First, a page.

From the very outset of his return to his diocese, he was busy disturbing the settled powers in the university and in the chancery. MacLeod first advocated for the creation of a cooperative for prostitutes in Honduras. He’d been inspired by a visit to Antigonish priests who had volunteered to work in Latin America following Pope John XXIII’s plea for North American clerics to become missionaries abroad. Economic freedom, MacLeod saw, was the first major step to personal freedom: only then could the women become autonomous agents, free from pimps and madams. This idea lacked traction, but others caught on. Invoking Pope John XXIII’s concept of socialization—which urges cooperation and coordination between larger government bodies or corporations and smaller, weaker economic entities—MacLeod diligently protected the small player. (Socialization also involved limiting monopolistic power, to preserve the principle of subsidiarity.)

Part 2

As MacLeod wrote in his manual, How to Start a Community Enterprise: A Personal Approach, he had little stomach for a leftist anti-business attitude. He also resisted the kind of inflexible, confrontational approach that opted for ideology over entrepreneurial competency. Deploring endless philosophical discussions (though he was, of course, a philosopher), MacLeod valued technological facility over a romantic William Morris–flavored dreaminess, and saw political networking as a pillar of success. He set up a collective of shared economic and social resources, composed of people drawn from various occupations and none, to form New Dawn Enterprises. They would set about the task of identifying a problem, determine the kind of social enterprise required, secure the requisite financing, and make a moral commitment to act in concert with their communal and personal values. “Our approach,” MacLeod recounts, “was problem-oriented and practical. When we identified a critical shortage of dentists in the area, we decided to acquire a building and seek a health grant from the province. We built a dental clinic and attracted a dentist from the mainland.”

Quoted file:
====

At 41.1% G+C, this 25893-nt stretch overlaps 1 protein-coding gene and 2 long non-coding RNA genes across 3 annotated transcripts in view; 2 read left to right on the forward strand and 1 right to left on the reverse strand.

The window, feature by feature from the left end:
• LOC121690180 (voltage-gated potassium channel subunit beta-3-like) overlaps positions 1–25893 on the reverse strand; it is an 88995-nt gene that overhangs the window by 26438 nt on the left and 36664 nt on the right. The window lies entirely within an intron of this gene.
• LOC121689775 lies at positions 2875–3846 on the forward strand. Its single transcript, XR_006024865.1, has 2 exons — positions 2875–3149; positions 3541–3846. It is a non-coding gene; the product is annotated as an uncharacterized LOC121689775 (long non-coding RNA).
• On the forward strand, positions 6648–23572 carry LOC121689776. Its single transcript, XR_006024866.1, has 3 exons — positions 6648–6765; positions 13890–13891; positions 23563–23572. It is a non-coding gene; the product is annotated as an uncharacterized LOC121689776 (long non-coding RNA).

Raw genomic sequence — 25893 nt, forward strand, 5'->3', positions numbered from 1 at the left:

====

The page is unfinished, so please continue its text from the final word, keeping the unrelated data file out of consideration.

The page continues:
This was MacLeod’s modus operandi: empowering the community, rousing its latent energies, networking with the government, the corporate world, and local business and banks, and actually getting things done. Unlike many of his contemporary liberationists, he celebrated rather than disparaged the entrepreneurial instinct. As he made clear in his speeches and books, and through his lobbying activities, the focus must be “place-based development, which sees the local context as the starting point for social change rather than a nation or a global system.” This isn’t just the thinking behind the Antigonish Movement; it’s also the thought of E. F. Schumacher (Small is Beautiful), Barbara Ward (The Rich Nations and the Poor Nations), and, most importantly, the Basque priest Don José Maria Arizmendiarrieta, whose idea of a “new reformed economy” helped create the Mondragon Cooperative Corporation.

From an economic-history perspective, MacLeod created something new. Harvey Johnstone, author of Boundary Exploration: The Entrepreneurial Experiments of Fr. Greg MacLeod, argues that the “cabbage patch priest,” aware of the staggering failures of traditional cooperatives, was determined to move beyond this narrow model. He did so by creating a kind of capitalist-socialist hybrid: “MacLeod considered his New Dawn Enterprises a neo-cooperative, that is he considered New Dawn to be fundamentally co-operative in philosophy [because] in the very broadest sense it was taking what is good out of capitalism and what is good out of socialism.” So MacLeod’s philosophical training wasn’t subsumed after all by his activism. It is there, together with his formation as a Christian and as a priest, as his reliable substratum.